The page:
Conversations For Transformation: Essays Inspired By The Ideas Of Werner Erhard

Conversations For Transformation

Essays By Laurence Platt

Inspired By The Ideas Of Werner Erhard

And More




Zen: No Zen

Quintessa, St Helena Appellation, Napa Valley, California, USA

April 26, 2019



Good "Enlightenment is giving up the notion that you are unenlightened." ... Laurence Platt, BREAKTHROUGH SKYDIVING 
Better "Enlightenment is giving up the notion that you are enlightened." ... James "Jim" Tsutsui, Landmark Seminar Leader 
Good "Those who tell don't know, and those who know don't tell." ... Lao Tzu, Tao Te Ching
Better "Those who don't know tell, and those who know speak." ... Laurence Platt, Shout About It
This essay, Zen: No Zen, is the fifteenth in an open group on Zen: It is also the prequel to What Is, And The Story.

I am indebted to James "Jim" Tsutsui who contributed material for this conversation.




Foreword:

Of all the disciplines he studied, practiced, learned, before creating his magnum opus  of transformation, Werner says Zen was the essential*  one.

It is entirely appropriate for persons interested in Werner's work to be interested also in Zen.



On this refined, fragrant Spring morning, it's probably true to say that the essential paradox of Zen (in other words, the essential Zen koan), the not-getting  of which is sure to earn you (when you're least expecting it) a terrific blow on the shoulder - whack!  - from the master's wooden broadsword, is that in the monastery, if you share your Zen using Zen's lexicography, culture, and stories ie if you share your Zen deploying the very same symbols and lore which defined Zen in the first place, and which originate in Zen and which depict Zen, then you have no Zen.

And if that's not mind-breaking enough, it's actually worse than that. Way worse. It's if you use any and / or all of Zen's symbols and lore to share your Zen, then whatever Zen you say you have, stinks.

Ah, the the stink  of Zen ...  I find that much heralded (and improperly maligned) phrase "the stink of Zen" to be beautifully poignant. Ironically, your Zen stinks when you share it while practicing it (say whut?!). Yet it's sweet when people get you're Zen when you're not practicing it (say whut?!).

Now that's  a koan worth engaging in.

We aspire. We aspire to be something more than whatever we perceive ourselves to be - that is to say we're thrown  to aspire. It's learned behavior. And the learned automaticity  of our thrown-ness to aspire, is almost beyond our peripheral vision. We've taken it for granted that aspiring is mandatory  for us human beings. What's worse is we've taken it for granted there'll be some reward  (happiness, fulfillment, completion etc) once our aspirations are realized. Oh, our foolish, foolish  ways ...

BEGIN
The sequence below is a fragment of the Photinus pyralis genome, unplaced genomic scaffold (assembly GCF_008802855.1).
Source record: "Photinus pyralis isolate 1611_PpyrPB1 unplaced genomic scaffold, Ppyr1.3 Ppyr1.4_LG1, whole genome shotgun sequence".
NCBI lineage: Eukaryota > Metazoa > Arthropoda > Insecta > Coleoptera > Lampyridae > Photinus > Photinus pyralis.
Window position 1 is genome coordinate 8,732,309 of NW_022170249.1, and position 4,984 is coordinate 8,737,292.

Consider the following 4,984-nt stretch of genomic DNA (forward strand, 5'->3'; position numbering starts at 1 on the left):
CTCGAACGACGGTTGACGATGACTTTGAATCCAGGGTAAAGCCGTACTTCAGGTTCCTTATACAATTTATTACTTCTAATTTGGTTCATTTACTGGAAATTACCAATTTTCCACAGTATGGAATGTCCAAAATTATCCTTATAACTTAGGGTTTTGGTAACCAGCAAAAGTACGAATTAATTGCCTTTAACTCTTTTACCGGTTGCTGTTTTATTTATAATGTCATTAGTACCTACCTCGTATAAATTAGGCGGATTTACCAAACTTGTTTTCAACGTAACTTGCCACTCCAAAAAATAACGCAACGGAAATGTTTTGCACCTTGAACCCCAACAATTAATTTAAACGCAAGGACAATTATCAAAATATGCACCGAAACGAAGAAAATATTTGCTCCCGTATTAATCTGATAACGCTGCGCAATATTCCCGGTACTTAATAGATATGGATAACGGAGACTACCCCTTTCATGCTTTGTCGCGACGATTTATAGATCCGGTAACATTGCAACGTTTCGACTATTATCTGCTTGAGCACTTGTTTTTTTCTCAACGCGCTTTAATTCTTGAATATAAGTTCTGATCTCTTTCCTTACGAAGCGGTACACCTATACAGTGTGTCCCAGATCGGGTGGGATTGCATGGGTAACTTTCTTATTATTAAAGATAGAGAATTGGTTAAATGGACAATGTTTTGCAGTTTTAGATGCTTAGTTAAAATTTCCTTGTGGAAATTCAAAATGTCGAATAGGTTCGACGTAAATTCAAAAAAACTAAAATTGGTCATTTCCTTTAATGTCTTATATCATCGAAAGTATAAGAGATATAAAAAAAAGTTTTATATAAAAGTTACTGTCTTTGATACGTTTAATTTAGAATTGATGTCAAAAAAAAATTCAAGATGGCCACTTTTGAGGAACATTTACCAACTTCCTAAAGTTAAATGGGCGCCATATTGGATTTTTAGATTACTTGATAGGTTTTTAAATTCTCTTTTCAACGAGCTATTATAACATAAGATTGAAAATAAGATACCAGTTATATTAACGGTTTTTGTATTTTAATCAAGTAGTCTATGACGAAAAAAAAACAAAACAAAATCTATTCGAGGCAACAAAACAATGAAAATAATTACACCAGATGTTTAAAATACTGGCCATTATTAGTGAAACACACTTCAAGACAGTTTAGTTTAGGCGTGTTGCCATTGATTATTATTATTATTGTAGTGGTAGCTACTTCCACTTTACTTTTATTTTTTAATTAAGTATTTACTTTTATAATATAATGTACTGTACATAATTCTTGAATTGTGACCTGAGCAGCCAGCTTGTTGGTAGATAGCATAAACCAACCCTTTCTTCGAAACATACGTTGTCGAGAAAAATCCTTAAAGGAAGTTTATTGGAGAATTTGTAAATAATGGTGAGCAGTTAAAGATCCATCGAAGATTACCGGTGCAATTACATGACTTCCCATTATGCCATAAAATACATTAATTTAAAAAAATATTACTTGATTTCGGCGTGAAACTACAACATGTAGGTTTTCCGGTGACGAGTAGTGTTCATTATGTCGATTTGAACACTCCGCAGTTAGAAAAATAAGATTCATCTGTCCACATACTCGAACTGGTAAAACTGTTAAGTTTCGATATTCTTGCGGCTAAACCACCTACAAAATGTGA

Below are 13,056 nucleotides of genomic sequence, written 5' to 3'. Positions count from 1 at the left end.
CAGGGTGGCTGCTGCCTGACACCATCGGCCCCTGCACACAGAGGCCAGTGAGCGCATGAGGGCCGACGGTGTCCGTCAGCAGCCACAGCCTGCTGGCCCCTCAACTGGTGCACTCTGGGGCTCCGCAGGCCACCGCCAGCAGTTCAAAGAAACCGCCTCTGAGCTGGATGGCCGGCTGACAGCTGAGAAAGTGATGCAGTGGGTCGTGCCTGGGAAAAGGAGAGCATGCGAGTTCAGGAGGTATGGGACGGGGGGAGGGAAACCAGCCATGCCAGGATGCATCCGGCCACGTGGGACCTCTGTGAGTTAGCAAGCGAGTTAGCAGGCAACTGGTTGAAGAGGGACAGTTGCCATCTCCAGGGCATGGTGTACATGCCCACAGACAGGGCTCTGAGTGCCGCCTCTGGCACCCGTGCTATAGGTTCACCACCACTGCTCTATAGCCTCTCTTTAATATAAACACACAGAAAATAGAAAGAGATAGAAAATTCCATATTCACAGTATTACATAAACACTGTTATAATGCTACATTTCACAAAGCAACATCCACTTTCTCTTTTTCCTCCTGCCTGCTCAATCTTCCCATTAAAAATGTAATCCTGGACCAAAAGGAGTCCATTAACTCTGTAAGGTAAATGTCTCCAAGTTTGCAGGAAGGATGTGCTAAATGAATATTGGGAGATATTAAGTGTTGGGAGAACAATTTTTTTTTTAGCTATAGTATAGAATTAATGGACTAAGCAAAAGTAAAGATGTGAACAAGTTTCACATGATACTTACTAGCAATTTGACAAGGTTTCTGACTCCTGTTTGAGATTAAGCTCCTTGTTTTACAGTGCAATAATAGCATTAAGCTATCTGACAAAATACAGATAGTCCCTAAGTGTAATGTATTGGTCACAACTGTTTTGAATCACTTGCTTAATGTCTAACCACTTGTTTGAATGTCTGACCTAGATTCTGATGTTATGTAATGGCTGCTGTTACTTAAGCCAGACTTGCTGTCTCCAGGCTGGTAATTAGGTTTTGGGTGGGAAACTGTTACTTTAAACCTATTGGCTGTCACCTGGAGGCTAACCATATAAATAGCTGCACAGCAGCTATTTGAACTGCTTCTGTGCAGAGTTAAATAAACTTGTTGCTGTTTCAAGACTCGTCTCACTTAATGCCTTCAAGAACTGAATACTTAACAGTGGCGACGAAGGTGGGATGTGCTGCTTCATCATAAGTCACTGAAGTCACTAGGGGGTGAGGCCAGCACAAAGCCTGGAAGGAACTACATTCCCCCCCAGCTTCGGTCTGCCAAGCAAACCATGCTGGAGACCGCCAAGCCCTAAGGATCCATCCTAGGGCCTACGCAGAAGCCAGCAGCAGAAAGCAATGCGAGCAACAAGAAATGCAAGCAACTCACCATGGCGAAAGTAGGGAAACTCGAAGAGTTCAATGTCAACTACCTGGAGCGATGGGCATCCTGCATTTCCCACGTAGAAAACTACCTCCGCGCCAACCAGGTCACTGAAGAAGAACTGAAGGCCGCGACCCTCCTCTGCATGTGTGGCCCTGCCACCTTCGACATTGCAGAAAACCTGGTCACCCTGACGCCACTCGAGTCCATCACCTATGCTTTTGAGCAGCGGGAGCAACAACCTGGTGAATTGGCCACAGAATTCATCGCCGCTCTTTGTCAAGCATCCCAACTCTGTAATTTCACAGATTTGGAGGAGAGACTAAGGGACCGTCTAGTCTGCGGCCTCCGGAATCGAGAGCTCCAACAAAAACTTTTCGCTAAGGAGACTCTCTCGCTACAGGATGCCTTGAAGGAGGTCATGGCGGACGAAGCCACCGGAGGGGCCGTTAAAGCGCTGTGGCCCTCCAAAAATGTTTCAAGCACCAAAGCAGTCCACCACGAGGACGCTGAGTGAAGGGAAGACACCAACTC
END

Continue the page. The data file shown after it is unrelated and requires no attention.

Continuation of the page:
Wait! I'm not necessarily referring to aspiring to a better job or more money or a bigger house or even to accomplishing something great - and yes, there's all of the above also. The thrown aspiration I'm referring to is to just be in a better place with ourselves ie for  ourselves - which is to say to have a better relationship with ourselves, and to feel better  about being a human being alive (listen: "feeling better" carries far less reward than ordinarily anticipated - so its use in this conversation, is only good enough for jazz). We're thrown to aspire to having a better experience  of ourselves, of who and what we are, of what it is to be human in the world.

I assert that's an interesting if not a futile  thrown-ness to have. OK, why do you call it "futile" Laurence? Because it flies in the common-sense transformed face of we're already  whole and complete, and this is already it, and there's nothing to get, and this  (exactly this) ... is what that feels like. The discipline of Zen (if I may risk calling it that) offers the resolution of and living who we really are, and our appropriate positioning in relationship to others and with everything that already is. Once that's realized, the discipline of Zen is fulfilled. A-Ha!  But then it's no longer a practiced discipline: it's then simply the lived truth.

And therein lies the paradox of Zen: the practice of it, traps it in the realm of discipline, preventing it from being the lived truth - which is what causes the stink. That's the bad Zen. Now consider that what's called for if you're going to live Zen completely, is surrendering (or surpassing, or even transforming)  the practice of Zen, and simply being who you are in front of what's so. And that's all there is. Look: paradoxically, even practicing Zen is bad Zen. This is the good Zen: no Zen. Paradoxically.


* Citation:
Professor William Warren Bartley III, Werner's official biographer, from intersection 4 "Zen", in chapter seven called "Quest" in part II, "Education", of "Werner Erhard: The Transformation of a Man - The Founding of est".


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